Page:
Our mission at The Motley Fool is to help the world invest better. Whether that’s helping people overcome their fear of stocks all the way to offering clear and successful guidance on complicated-sounding options trades, we can help.

Feb 1, 2016 at 4:54PM

To be perfectly clear, this is not a get-rich action that my Foolish colleagues and I came up with. But we wouldn't argue with the approach.

A 2015 Business Insider article titled, "11 websites to bookmark if you want to get rich" rated The Motley Fool as the #1 place online to get smarter about investing.

"The Motley Fool aims to build a strong investment community, which it does by providing a variety of resources: the website, books, a newspaper column, a radio [show], and [newsletters]," wrote (the clearly insightful and talented) money reporter Kathleen Elkins. "This site has something for every type of investor, from basic lessons for beginners to investing commentary on mutual funds, stock sectors, and value for the more advanced."

Our mission at The Motley Fool is to help the world invest better, so it's nice to receive that kind of recognition. It lets us know we're doing our job.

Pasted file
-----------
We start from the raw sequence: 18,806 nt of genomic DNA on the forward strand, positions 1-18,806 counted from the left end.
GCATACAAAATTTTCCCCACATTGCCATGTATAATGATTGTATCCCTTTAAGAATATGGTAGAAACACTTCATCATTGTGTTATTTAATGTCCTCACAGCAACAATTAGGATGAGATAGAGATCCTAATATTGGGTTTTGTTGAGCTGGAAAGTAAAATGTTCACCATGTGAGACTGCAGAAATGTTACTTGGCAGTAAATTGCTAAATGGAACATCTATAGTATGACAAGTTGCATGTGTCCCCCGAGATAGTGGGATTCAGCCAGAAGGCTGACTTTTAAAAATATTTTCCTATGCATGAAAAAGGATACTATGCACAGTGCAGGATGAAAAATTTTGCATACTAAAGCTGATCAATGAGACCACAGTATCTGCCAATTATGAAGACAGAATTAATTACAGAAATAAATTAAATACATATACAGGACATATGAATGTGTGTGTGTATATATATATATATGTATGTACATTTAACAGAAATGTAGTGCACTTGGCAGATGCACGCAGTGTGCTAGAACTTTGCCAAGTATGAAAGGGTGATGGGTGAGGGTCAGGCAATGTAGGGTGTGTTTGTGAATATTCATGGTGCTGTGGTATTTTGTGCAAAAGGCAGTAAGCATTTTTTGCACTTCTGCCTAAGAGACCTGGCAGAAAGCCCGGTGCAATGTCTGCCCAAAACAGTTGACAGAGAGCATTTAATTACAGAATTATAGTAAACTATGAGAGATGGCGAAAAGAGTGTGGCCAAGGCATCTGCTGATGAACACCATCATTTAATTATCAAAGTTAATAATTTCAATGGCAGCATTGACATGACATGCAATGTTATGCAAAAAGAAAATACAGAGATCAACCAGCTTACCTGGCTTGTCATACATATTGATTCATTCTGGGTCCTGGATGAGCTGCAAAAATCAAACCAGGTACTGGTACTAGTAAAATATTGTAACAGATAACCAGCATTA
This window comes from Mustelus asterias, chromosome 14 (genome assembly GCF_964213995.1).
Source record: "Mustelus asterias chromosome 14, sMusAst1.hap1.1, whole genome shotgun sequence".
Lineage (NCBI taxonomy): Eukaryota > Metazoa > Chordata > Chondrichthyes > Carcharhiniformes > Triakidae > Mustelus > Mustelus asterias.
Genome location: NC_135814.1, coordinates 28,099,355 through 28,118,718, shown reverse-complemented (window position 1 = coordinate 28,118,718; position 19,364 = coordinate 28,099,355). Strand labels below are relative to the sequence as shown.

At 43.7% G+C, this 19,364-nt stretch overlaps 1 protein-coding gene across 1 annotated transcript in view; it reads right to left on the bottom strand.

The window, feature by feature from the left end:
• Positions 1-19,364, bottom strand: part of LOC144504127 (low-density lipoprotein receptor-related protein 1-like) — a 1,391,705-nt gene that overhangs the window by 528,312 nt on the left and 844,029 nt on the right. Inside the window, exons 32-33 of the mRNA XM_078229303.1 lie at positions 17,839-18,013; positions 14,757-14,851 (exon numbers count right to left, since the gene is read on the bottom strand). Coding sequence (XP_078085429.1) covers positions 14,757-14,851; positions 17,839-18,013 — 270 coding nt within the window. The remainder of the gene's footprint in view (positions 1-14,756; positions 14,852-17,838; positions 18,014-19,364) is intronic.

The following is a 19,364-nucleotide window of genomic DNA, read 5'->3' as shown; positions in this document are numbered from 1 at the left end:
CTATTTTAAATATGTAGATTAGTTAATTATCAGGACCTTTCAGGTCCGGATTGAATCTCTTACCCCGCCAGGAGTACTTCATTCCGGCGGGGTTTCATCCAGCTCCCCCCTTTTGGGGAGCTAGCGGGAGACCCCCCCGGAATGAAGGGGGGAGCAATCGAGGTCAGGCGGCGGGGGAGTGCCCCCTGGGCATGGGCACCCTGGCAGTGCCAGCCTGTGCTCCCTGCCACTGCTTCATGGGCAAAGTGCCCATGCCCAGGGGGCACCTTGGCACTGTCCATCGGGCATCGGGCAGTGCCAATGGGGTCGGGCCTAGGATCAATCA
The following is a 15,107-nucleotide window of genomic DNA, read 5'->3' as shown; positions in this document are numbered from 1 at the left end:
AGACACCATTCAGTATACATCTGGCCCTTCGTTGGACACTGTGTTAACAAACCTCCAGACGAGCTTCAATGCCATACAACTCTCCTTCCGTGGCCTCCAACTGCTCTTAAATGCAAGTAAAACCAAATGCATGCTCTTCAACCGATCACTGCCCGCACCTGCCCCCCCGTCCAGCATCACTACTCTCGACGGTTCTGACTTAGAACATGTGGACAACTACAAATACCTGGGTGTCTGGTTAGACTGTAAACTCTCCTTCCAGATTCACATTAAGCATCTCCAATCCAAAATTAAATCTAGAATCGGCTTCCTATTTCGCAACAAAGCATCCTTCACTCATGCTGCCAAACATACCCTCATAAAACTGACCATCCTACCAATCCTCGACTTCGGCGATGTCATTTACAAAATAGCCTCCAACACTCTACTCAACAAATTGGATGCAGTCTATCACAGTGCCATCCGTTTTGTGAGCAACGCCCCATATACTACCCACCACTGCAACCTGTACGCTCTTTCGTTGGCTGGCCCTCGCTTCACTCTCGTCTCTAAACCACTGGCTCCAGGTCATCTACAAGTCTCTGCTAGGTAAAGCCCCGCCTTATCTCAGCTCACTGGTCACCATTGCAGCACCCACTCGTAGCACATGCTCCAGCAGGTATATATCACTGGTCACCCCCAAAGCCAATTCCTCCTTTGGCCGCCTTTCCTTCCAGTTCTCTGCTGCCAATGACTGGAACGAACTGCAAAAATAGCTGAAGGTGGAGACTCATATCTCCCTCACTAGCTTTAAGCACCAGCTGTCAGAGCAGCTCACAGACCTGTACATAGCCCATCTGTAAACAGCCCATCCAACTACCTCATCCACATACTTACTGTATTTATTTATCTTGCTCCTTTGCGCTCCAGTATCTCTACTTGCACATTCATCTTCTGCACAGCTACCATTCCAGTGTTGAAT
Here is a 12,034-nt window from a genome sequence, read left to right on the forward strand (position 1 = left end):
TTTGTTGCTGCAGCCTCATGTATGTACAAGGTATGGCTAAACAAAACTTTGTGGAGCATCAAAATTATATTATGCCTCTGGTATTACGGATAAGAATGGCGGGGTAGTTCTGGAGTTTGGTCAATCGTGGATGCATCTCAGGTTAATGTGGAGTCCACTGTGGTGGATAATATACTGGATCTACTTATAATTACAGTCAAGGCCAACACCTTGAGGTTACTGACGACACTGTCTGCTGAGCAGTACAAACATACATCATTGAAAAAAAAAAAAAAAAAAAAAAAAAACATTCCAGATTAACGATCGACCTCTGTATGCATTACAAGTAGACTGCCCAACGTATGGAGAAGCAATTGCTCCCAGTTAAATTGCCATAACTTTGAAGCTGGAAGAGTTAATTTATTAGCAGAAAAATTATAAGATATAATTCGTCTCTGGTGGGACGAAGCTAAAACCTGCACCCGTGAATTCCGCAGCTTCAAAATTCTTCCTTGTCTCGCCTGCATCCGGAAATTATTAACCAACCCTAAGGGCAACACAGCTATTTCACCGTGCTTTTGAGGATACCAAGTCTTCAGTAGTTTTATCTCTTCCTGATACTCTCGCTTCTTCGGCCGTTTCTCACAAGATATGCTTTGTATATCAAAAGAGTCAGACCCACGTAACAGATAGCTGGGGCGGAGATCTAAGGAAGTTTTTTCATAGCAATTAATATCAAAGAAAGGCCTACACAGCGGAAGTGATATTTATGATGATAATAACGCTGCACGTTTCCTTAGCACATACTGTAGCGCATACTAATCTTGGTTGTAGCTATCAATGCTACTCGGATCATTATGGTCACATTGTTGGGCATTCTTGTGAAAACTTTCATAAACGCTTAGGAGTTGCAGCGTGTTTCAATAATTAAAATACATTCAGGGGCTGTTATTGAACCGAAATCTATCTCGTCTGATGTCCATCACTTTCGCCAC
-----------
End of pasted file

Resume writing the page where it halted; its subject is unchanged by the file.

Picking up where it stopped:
Whether that's helping the entirely uninitiated overcome their fear of stocks all the way to offering clear and successful guidance on complicated-sounding options trades, we want to provide our readers with a boost to the next step on their journey to financial independence.

Articles and beyond

As Business Insider wrote, there are a number of resources available from the Fool for investors of all levels and styles.

In addition to the dozens of free articles we publish every day on our website, I want to highlight two must-see spots in your tour of

For the beginning investor

Investing can seem like a Big Deal to those who have yet to buy their first stock. Many investment professionals try to infuse the conversation with jargon in order to deter individual investors from tackling it on their own (and to justify their often sky-high fees).

But the individual investor can beat the market. The real secret to investing is that it doesn't take tons of money, endless hours, or super-secret formulas that only experts possess.

That's why we created a best-selling guide that walks investors-to-be through everything they need to know to get started. And because we're so dedicated to our mission, we've made that available for free.